13 Greenberg, Languages of Africa; Greenberg, J. H., Indo-European and its Closest Relatives: The Eurasiatic Language Family, Volumes 1–2. (Stanford, CA 2000–2)Google Scholar; Wallerstein, Modern World-System; Goody, J., Ghana Observed, Africa Reconsidered (Legon, 2007)Google Scholar; Amin, S., Unequal Development: An Essay on the Social Formations of Peripheral Capitalism, trans. B. Pearce (New York, 1976)Google Scholar; Mazrui, A., The Africans: A Triple Heritage (Boston, 1986)Google Scholar; Clark, J. Desmond, The Prehistory of Africa (New York, 1970)Google Scholar.

14 For the Atlantic, see Curtin, Plantation Complex; Miller, J. C., Way of Death: Merchant Capitalism and the Angolan Slave Trade, 1730–1830 (Madison, WI, 1988)Google Scholar; Manning, P., Slavery and African Life: Occidental, Oriental, and African Slave Trades (Cambridge, 1990)Google Scholar; Thornton, J. K., Africa and Africans in the Making of the Atlantic World, 1400–1680 (Cambridge, 1992)Google Scholar. For the Indian Ocean, see Harris, J. E., The African Presence in Asia: Consequences of the East African Slave Trade (Evanston, IL, 1971)Google Scholar; Campbell, G., An Economic History of Imperial Madagascar, 1750–1895: The Rise and Fall of an Island Empire (Cambridge, 2004)Google Scholar; Larson, P. M., Ocean of Letters: Language and Creolization in an Indian Ocean Diaspora (New York, 2009)Google Scholar; Sheriff, A., Dhow Cultures of the Indian Ocean: Cosmopolitanism, Commerce, and Islam (New York, 2010)Google Scholar.

15 In another response to the vision of Africa as ‘below’, African popular audiences and supporters of African nationalism sought historical symbols of African leadership; hence D. T. Niane's Sundiata, celebrating African empire and civilization, became a great favorite on the continent and in the diaspora. Niane, D. T., Soundjata: ou, l'épopée mandingue (Paris, 1960)Google Scholar; translated as Sundiata: An Epic of Old Mali, trans. G. D. Pickett (Harlow, England, 1965).

16 The extensive African literature on oral tradition, which could reach back multiple generations, remained separate from the Euro-American literature on oral history, which centered on individual life histories. J. Vansina, De la tradition orale.

17 Iliffe, J., The African AIDS Epidemic: A History (Oxford, 2006)Google Scholar.

18 Elaborations of systems theory included the study of open and closed systems, emergent properties, and the functioning of subsystems. von Bertalanffy, L., General System Theory: Foundations, Development, Applications (New York, 1969)Google Scholar; Robertson, R., Globalization: Social Theory and Global Culture (London, 1992)Google Scholar.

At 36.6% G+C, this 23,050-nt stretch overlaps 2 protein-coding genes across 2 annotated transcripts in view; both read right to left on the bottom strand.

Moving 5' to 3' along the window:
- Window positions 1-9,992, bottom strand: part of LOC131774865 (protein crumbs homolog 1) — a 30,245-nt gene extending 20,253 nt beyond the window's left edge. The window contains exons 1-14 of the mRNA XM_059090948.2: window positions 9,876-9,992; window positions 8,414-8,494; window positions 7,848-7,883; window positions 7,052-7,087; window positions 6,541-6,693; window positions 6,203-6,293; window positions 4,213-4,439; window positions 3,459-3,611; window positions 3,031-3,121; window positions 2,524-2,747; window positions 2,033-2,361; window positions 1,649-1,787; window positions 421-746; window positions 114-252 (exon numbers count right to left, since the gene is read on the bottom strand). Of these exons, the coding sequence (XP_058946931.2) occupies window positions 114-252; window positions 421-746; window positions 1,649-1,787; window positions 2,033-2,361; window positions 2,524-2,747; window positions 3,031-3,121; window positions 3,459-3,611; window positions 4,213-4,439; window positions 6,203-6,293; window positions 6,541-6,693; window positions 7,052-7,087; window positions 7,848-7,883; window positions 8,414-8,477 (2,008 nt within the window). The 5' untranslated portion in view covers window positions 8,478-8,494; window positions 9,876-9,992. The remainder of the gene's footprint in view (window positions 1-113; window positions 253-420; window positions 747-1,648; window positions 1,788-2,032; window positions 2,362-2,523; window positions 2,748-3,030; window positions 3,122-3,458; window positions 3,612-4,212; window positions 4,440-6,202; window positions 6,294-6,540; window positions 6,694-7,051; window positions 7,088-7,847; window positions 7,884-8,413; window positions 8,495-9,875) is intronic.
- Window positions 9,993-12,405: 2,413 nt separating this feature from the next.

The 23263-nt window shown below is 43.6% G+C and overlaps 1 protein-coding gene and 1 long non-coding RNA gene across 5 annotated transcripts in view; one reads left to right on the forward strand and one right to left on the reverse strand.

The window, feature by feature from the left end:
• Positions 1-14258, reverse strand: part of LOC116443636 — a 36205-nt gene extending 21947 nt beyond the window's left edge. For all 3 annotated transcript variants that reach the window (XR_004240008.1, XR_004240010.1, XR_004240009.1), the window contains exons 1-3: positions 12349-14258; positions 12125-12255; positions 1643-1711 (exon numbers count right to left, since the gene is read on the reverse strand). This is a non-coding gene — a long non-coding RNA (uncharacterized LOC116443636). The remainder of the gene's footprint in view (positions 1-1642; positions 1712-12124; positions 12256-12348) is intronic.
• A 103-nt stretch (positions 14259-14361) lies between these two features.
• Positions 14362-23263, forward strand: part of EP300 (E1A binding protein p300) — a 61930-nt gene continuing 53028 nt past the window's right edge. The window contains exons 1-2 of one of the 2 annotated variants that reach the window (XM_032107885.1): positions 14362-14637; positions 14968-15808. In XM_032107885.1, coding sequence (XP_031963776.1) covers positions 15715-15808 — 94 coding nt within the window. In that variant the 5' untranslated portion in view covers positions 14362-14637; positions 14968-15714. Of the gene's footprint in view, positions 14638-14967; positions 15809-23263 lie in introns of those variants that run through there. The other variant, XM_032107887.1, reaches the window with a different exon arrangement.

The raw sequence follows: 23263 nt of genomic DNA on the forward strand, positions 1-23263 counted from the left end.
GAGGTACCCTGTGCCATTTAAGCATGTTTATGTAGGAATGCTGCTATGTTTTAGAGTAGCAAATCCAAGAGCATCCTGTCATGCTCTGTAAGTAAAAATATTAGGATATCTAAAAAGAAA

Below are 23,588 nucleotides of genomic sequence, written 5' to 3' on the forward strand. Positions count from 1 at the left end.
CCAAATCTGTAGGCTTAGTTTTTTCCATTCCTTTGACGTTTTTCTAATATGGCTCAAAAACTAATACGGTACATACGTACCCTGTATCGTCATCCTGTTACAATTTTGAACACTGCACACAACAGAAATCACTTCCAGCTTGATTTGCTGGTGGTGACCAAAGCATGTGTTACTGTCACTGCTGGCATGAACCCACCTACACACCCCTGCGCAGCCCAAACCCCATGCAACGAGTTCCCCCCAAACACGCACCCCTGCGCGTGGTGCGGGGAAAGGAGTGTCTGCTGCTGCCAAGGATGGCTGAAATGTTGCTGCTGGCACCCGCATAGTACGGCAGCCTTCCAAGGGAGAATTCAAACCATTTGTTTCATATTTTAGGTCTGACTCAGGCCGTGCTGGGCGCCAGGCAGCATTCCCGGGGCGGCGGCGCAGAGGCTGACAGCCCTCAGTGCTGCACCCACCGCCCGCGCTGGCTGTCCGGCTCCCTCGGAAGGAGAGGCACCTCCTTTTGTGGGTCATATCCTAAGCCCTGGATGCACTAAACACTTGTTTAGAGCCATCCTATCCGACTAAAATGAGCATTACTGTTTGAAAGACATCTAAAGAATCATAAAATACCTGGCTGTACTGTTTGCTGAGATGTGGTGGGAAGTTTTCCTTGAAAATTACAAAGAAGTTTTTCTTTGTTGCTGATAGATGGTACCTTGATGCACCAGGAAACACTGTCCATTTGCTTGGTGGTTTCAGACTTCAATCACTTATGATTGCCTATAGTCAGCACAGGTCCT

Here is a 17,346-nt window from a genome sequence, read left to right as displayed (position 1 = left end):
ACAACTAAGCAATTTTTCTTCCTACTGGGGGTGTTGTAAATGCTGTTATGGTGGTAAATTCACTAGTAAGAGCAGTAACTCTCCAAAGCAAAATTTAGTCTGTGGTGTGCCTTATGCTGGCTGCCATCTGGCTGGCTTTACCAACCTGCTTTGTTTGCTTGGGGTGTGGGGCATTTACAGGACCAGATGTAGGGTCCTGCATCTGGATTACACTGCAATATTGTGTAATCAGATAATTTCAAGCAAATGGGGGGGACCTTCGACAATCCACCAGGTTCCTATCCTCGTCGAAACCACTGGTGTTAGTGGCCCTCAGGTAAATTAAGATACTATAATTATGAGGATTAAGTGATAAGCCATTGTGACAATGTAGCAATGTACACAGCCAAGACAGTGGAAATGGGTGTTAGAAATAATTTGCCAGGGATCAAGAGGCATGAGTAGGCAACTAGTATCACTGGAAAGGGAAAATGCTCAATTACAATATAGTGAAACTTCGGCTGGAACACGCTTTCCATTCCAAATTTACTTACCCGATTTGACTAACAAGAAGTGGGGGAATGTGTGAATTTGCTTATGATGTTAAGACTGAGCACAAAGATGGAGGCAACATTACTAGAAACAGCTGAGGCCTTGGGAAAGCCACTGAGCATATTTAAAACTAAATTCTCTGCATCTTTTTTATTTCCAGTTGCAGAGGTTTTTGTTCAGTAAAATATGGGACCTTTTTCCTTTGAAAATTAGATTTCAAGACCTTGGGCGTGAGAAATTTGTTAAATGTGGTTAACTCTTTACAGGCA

19 Hopkins, A. G., ‘The history of globalization – and the globalization of history?’ in Hopkins, A. G. (ed.), Globalization in World History (New York, 2002), 1146Google Scholar; C. A. Bayly, ‘“Archaic” and “modern” globalization in the Eurasian and African arena, c. 1750–1850’, in Ibid. 47–74; Acemoglu, D., Johnson, S., and Robinson, J. A., ‘Reversal of fortune: geography and institutions in the making of the modern world income distribution’, Quarterly Journal of Economics, 117:4 (2002), 1231–94CrossRefGoogle Scholar; Nunn, N., ‘Historical legacies: a model linking Africa's past to its current underdevelopment’, Journal of Development Economics, 83:1 (2007), 157–75CrossRefGoogle Scholar.

20 Said, E. W., Orientalism (London, 1978)Google Scholar; Mudimbe, V. Y., The Invention of Africa: Gnosis, Philosophy, and the Order of Knowledge (Bloomington, IN, 1988)Google Scholar; Spivak, G. C., The Post-Colonial Critic: Interviews, Strategies, Dialogues, ed. S. Harasym (New York, 1990)Google Scholar; Trouillot, M.-R., Silencing the Past: Power and the Production of History (Boston, 1995)Google Scholar; Chakrabarty, D., Provincializing Europe: Postcolonial Thought and Historical Difference (Princeton, NJ, 2000)Google Scholar.

21 World-historian journals include the Journal of World History (1990); Comparativ (1991); World History Connected (2003); and Journal of Global History (2006). Earlier journals in comparative and transnational history included Comparative Studies in Society and History (1958) and Itinerario (1977). Overviews of world history appeared after 2000: Dunn, R. E., The New World History: A Teacher's Companion (Boston, 2000)Google Scholar; and Manning, P., Navigating World History: Historians Create a Global Past (New York, 2003)CrossRefGoogle Scholar. Another set of overviews appeared after 2010, notably Bentley, J. H. (ed.), The Oxford Handbook of World History (Oxford, 2011)Google Scholar; and Northrop, D. (ed.), A Companion to World History (Chichester, West Sussex, 2012)CrossRefGoogle Scholar.